At a campaign rally in Lansing, Mich., President Donald Trump, in an attempt to appeal to women voters stated, “We’re getting your husbands back to work, and everybody wants it.” The president’s statement lays bare the misguided understanding of what women want and we as a nation need. As the pandemic rages on and the economy is in a steep decline, we are faced with the harsh reality that it is women who are being forced to exit the workforce at startling rates. The repercussions of this alarming trend have the potential of wiping out the hard-earned progress made by women and will have ripple effects that could last generations. In what is being called the first female recession, we are faced with the harsh reality that more than 800,000 women were forced to leave the American workforce in the past month alone. New research published by and consulting firm McKinsey & Company spotlighted an even bleaker future, revealing that more than one in four women are considering downshifting their careers or leaving the workforce because of the COVID-19 pandemic. The uncomfortable truth is that this mass exodus is hitting women in all areas of the workforce from entry level service workers to CEOs. Women working in service jobs do not have the option of working from home and the increased exposure to the virus threatens their family’s health as well as their own. Many of them earn a wage that, while needed, may not justify the risk. For women who have the ability to work remotely, the burden of caring for children, overseeing remote education and addressing health concerns are leading to burnout. As social distancing measures have been enforced, many support systems, including child care provided by grandparents and extended family members, have been cut off while finding reliable and safe outside child care has become impossible for countless families. Faced with the impossible task of balancing the risks and demands of work, while maintaining the family unit, women, especially lower earning women, are being forced to leave the workforce.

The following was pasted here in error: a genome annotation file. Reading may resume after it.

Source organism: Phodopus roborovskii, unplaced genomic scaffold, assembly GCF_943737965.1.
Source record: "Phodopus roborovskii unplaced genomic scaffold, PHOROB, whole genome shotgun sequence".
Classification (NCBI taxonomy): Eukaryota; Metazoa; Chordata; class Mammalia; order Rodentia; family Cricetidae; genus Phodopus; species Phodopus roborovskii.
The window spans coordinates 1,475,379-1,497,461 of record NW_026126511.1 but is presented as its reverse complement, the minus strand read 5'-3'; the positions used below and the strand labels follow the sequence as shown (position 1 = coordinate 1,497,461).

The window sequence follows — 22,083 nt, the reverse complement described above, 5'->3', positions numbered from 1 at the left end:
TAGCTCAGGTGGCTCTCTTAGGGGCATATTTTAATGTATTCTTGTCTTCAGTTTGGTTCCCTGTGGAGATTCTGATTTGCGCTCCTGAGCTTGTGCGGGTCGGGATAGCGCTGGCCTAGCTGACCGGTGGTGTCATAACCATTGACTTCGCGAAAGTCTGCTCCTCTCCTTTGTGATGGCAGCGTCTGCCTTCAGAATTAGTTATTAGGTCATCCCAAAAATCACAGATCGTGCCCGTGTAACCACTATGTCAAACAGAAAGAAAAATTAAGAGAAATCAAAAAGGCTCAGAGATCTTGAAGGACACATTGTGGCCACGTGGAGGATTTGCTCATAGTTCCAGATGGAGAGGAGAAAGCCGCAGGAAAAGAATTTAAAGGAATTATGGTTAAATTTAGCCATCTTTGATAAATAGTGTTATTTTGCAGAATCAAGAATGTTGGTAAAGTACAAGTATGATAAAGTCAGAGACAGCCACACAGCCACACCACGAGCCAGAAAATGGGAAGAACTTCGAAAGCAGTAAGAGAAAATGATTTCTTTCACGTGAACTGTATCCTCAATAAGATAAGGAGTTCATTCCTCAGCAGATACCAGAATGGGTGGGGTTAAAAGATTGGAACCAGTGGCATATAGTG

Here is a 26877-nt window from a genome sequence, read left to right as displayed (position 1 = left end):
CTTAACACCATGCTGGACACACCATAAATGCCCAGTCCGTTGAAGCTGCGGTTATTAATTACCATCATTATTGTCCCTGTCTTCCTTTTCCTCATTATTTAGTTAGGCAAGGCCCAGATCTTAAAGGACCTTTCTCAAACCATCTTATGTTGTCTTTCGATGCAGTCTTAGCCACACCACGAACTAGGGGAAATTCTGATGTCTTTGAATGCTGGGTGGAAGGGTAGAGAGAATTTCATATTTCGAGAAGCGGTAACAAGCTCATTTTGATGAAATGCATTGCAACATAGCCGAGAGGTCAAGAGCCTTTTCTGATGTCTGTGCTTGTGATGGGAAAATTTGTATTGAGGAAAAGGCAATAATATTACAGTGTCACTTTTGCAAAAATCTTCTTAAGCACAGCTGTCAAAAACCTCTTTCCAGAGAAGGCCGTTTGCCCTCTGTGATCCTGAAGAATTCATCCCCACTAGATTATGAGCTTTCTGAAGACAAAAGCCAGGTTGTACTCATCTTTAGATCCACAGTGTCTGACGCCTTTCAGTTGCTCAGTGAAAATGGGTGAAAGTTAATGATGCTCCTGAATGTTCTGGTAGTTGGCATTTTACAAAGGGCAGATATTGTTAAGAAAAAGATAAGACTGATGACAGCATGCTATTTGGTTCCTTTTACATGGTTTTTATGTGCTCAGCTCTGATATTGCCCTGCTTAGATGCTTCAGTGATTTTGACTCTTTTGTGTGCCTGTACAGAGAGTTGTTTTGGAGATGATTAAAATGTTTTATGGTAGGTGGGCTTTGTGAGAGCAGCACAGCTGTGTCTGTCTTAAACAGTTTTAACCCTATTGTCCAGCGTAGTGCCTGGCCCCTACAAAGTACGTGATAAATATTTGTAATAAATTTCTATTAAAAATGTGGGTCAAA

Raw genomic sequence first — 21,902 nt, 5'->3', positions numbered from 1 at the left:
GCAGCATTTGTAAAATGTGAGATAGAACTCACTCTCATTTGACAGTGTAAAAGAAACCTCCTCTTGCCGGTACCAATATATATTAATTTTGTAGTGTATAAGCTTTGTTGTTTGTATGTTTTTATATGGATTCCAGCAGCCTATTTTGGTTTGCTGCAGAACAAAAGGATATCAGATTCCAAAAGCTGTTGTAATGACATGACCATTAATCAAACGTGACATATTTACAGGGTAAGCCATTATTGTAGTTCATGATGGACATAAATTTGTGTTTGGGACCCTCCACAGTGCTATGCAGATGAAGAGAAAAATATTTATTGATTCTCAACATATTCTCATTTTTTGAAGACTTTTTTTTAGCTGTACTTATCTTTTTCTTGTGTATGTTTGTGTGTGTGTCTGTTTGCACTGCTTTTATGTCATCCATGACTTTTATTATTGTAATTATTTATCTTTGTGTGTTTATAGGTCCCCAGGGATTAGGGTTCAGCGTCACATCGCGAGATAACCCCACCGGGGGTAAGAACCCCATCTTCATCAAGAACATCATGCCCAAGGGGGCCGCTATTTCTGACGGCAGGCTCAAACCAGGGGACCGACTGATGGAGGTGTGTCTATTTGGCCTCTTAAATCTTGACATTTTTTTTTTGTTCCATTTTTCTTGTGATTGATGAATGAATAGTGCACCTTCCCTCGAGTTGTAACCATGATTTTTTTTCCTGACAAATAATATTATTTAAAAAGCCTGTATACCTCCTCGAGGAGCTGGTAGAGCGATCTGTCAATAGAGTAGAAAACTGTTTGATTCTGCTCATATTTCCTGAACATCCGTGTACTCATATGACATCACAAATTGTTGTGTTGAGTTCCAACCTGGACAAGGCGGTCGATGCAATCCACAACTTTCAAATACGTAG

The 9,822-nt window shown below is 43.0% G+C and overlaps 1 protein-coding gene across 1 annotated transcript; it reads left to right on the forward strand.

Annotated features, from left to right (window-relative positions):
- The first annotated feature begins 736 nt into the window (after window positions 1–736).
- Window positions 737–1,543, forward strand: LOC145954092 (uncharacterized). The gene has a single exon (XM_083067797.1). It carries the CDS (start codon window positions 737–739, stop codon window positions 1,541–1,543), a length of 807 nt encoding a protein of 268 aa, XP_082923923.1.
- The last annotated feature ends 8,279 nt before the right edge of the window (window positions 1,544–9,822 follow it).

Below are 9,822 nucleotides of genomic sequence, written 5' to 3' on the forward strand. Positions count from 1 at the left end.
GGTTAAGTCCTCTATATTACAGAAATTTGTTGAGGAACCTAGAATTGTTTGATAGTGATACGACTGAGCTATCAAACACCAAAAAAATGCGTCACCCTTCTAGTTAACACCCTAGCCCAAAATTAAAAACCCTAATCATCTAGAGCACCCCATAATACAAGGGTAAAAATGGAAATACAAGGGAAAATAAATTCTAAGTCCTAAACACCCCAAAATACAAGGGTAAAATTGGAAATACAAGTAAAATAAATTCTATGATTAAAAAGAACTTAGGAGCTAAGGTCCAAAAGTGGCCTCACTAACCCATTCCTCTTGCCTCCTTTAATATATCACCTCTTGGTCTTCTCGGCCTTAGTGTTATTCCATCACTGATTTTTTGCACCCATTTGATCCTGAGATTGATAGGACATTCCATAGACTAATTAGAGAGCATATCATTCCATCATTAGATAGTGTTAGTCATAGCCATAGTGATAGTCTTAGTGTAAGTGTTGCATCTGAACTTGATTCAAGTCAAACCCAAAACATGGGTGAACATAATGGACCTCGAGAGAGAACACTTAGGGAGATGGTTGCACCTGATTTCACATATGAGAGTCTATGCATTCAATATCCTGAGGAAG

In order for our economy to thrive, women are needed in all levels of the workforce. We must shine a spotlight on this crisis and let it serve as a wake-up call to leaders that we need to create flexible work environments as well as develop a culture that supports women. As a female executive with three children, I often feel like my mantra for success has been to “work like I don’t have children and mother like I don’t have a career.” Now that I am working remotely it is not uncommon for one of my children to walk into the camera frame on my Zoom call to ask me when I’m going to make them lunch, while I am trying to lead a staff meeting from the laptop in my kitchen, dissolving the illusion that I am solely a one dimensional professional that only exists in an office environment and revealing that I am also a mom with my private world on display. Women have the tendency to put themselves on mute during Zoom meetings to block the background noise children may be making, but this also serves to limit their voice in discussions and decision making. As leaders we need to be conscious of the blurred lines remote working has created and look for ways to engage female workers. Ensuring women are involved in decisions that need to be made to address the challenges of the pandemic regarding reopening plans, paid leave policies, flexible work schedules and changes in performance review processes is vital. Organizations should take this as an opportunity to revisit their mission and vision to ensure it addresses the unique challenges we are facing and resonates with their audience. When people feel meaning in their work and a sense of purpose, they are more likely to stay engaged. The best retention strategy for organizations may be empathy. Find ways to ensure employees feel heard and understood. Allow flexible work schedules, grant time off, provide mental health services, create mentoring opportunities and reach out to people to ask how they are faring during this challenging time. Organizations will not be able to turn the tides of this female recession alone. It will require a shift in culture. The responsibility of raising a family and managing a household needs to be viewed as shared and not primarily shouldered by women. Closing the wage gap between male and female workers is a necessity we can no longer afford to ignore. Our most important resource in this crisis will be our voice. We need our own rally cry — speak up for what women want, what we need. We not only need women back to work — we need to stand at podiums, sit in boardrooms, raise our families and chart a brighter course for the sake of generations to come. As appeared in The Hill on October 30, 2020.